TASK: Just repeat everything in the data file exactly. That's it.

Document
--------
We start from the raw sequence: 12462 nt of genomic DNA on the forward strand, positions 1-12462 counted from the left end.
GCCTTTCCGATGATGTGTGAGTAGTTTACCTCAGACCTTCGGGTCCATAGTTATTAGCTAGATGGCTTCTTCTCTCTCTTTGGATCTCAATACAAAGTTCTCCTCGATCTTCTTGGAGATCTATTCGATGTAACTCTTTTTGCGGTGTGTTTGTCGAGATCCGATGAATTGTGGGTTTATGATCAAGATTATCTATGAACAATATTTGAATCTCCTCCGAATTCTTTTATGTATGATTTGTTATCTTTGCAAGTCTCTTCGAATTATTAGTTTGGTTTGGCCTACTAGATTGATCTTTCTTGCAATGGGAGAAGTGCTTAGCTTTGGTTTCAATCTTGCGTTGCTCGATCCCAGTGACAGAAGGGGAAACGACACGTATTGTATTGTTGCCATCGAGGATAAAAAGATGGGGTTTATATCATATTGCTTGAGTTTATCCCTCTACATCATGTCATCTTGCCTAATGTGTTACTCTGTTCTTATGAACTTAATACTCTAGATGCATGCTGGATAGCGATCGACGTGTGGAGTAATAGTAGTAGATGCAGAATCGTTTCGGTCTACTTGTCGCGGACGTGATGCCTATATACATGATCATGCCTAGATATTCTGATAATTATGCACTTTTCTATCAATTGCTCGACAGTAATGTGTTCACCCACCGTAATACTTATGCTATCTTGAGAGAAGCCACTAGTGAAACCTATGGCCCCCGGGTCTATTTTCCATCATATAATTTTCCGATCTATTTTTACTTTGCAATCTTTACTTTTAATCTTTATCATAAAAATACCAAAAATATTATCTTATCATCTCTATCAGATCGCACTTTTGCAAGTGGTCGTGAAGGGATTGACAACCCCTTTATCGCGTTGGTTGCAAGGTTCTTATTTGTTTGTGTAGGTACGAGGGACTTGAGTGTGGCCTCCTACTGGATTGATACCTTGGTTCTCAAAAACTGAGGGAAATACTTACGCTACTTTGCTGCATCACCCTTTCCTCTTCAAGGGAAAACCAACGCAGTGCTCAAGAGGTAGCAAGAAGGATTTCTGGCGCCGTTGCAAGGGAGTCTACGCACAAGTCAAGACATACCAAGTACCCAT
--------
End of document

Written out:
We start from the raw sequence: 12462 nt of genomic DNA on the forward strand, positions 1-12462 counted from the left end.
GCCTTTCCGATGATGTGTGAGTAGTTTACCTCAGACCTTCGGGTCCATAGTTATTAGCTAGATGGCTTCTTCTCTCTCTTTGGATCTCAATACAAAGTTCTCCTCGATCTTCTTGGAGATCTATTCGATGTAACTCTTTTTGCGGTGTGTTTGTCGAGATCCGATGAATTGTGGGTTTATGATCAAGATTATCTATGAACAATATTTGAATCTCCTCCGAATTCTTTTATGTATGATTTGTTATCTTTGCAAGTCTCTTCGAATTATTAGTTTGGTTTGGCCTACTAGATTGATCTTTCTTGCAATGGGAGAAGTGCTTAGCTTTGGTTTCAATCTTGCGTTGCTCGATCCCAGTGACAGAAGGGGAAACGACACGTATTGTATTGTTGCCATCGAGGATAAAAAGATGGGGTTTATATCATATTGCTTGAGTTTATCCCTCTACATCATGTCATCTTGCCTAATGTGTTACTCTGTTCTTATGAACTTAATACTCTAGATGCATGCTGGATAGCGATCGACGTGTGGAGTAATAGTAGTAGATGCAGAATCGTTTCGGTCTACTTGTCGCGGACGTGATGCCTATATACATGATCATGCCTAGATATTCTGATAATTATGCACTTTTCTATCAATTGCTCGACAGTAATGTGTTCACCCACCGTAATACTTATGCTATCTTGAGAGAAGCCACTAGTGAAACCTATGGCCCCCGGGTCTATTTTCCATCATATAATTTTCCGATCTATTTTTACTTTGCAATCTTTACTTTTAATCTTTATCATAAAAATACCAAAAATATTATCTTATCATCTCTATCAGATCGCACTTTTGCAAGTGGTCGTGAAGGGATTGACAACCCCTTTATCGCGTTGGTTGCAAGGTTCTTATTTGTTTGTGTAGGTACGAGGGACTTGAGTGTGGCCTCCTACTGGATTGATACCTTGGTTCTCAAAAACTGAGGGAAATACTTACGCTACTTTGCTGCATCACCCTTTCCTCTTCAAGGGAAAACCAACGCAGTGCTCAAGAGGTAGCAAGAAGGATTTCTGGCGCCGTTGCAAGGGAGTCTACGCACAAGTCAAGACATACCAAGTACCCAT